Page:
It’s all about practice
My approach to time management follows this sequence of steps: awareness, organization, action, and lots of practice.
As we saw in the article “Time management: productivity, success, and what else?” when it comes to time management, we should start from a place of awareness. Awareness is coming from a place of deep self-reflection that allows us to bring consciousness to our decisions and actions.
We should think of time in a more holistic way. Using the concept of ozio creativo from the Italian sociologist Domenico De Masi, we should think of time as a combination of work with which we produce wealth, study with which we produce knowledge, and play with which we produce joy.
The goal here is to capture the value of these three categories—work, study, play—in a very broad way. They could represent three important pillars of our life. Work is probably the pillar we know best.
When we think of study, with which we produce knowledge, we can become aware of the value of experience. Some examples are the value of travel, the value of know-how, (whether it’s knowing how to play an instrument, how to sing, dance, cook dishes from different cultures and traditions—or even how to cook something very simple in my case), or the value of a good book, the value of learning something new, and so on.
When it is a matter of play, with which we produce joy, we can increase our awareness of the essence of the word “happiness.” Examples include the value of relationships, the importance of friendship, solidarity, good humor, positive attitude, and so on.
When we bring awareness to these different areas of our lives and recognize their value, we begin to prioritize what’s important to us. Then we begin to see that time is elastic, time is flexible, time is a choice.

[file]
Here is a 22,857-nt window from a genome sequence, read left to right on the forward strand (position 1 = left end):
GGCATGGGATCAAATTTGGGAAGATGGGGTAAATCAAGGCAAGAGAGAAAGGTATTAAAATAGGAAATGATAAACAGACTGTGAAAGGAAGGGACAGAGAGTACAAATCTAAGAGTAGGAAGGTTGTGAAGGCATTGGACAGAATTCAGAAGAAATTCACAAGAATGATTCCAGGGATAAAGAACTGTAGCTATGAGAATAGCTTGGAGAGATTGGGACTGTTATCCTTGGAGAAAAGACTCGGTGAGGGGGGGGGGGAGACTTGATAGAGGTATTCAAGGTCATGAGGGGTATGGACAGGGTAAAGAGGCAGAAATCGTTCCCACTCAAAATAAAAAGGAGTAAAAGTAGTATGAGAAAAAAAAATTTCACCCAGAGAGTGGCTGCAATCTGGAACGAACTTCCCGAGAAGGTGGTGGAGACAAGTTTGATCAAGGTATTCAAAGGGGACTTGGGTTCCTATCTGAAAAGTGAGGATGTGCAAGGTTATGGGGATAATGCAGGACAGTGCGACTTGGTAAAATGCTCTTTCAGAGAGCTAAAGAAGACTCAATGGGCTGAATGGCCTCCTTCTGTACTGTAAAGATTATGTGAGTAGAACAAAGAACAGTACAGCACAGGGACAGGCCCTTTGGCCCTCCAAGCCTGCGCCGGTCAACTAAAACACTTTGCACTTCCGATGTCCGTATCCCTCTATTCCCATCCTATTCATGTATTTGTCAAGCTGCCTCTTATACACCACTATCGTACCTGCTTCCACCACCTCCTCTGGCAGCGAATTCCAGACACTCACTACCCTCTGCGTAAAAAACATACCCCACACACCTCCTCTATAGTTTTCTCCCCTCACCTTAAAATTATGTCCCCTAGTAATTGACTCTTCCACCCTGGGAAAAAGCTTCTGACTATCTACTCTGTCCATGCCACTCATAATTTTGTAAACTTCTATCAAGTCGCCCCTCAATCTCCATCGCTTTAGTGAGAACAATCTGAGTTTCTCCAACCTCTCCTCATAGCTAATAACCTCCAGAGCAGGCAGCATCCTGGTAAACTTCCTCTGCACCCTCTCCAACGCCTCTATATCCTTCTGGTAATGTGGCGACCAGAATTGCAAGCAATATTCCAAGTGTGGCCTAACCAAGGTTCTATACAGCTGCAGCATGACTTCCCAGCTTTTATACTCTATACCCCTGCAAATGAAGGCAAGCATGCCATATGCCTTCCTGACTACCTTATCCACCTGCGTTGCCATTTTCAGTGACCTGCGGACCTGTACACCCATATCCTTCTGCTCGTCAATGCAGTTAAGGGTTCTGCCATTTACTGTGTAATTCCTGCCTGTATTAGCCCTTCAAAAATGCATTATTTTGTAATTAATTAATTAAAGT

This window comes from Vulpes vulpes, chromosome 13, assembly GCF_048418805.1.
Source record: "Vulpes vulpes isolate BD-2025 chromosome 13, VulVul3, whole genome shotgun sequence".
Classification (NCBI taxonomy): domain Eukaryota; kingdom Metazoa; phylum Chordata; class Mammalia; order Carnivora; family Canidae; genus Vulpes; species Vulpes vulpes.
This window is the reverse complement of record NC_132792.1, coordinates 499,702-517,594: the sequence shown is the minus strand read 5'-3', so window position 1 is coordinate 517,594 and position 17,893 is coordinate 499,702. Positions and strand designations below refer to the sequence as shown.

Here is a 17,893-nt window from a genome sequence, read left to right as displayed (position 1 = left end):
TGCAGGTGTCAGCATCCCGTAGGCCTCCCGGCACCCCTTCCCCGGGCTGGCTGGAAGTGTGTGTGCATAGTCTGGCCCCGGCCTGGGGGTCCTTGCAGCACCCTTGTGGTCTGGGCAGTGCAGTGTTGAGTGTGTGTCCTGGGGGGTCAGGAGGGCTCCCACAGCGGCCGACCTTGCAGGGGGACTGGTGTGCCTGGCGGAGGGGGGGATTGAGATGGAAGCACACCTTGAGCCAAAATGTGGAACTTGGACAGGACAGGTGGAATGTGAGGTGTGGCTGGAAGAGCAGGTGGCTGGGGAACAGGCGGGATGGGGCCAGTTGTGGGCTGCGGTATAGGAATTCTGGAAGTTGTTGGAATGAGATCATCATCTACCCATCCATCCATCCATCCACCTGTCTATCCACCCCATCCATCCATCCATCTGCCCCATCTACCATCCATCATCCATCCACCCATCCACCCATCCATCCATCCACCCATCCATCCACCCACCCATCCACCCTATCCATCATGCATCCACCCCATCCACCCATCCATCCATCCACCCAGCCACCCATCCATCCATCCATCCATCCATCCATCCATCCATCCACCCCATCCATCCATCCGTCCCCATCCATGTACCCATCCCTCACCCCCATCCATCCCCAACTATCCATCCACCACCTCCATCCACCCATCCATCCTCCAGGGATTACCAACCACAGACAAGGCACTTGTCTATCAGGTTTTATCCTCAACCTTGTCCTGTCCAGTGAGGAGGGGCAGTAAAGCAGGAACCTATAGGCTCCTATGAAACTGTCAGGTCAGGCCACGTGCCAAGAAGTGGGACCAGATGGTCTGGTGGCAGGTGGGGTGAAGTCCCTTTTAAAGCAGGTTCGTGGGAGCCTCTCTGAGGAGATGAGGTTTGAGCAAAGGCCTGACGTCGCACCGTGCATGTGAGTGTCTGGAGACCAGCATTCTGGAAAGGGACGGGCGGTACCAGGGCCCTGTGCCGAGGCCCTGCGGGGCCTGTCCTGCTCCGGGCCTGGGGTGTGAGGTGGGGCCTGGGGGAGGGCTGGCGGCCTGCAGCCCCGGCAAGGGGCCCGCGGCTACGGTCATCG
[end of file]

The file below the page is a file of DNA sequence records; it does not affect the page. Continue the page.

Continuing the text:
Organization is the second important step in time management. It was covered in the article “How to look at time management: macro and micro moments.”
In looking ahead to the future, we have a great power that is accompanied by a great responsibility. We have the responsibility to manage our lives at our best. To manage our lives, we should organize our time.
Organizing our time means looking at time by distinguishing between macro and micro moments. It also means being flexible by constantly moving our perspective from macro to micro and from micro to macro.
Macro means having—and trying never to lose—the perspective of where we are going and why. Micro means focusing on the everyday, on the small moments of our lives. Life is made up of these small moments and of seemingly insignificant decisions that are of deep value in the long run.
Once our time is organized at the macro and at the micro level, we are able to take action.
Talking about action without pointing out how important is to practice can be extremely risky.
How many times have you found yourself in a situation where you have thought and reflected, you have made a decision, you have organized and started to do something, and then you realize that things haven’t come out perfectly—at least not immediately, at least not the first time?
So what? Sometimes you give up. You say, “It’s not right for me.” It’s too tiring, too demanding, and too boring, too much.
Have you ever heard the fable of the fox and the grapes? In this story from Aesop’s fables, there is a fox who is trying to steal grapes from the grapevine, but the grapes are out of reach of the fox.
The fox thinks the grapes are desirable while he thinks he can get them. When the fox realizes, however, that the grapes are too far out of reach and that he will not be able to get them, he begins to say that they are not worth the effort and that the grapes are not so good after all. Rather than admitting defeat, he decides they are undesirable. (This is, by the way, the origin of the phrase “sour grapes.”)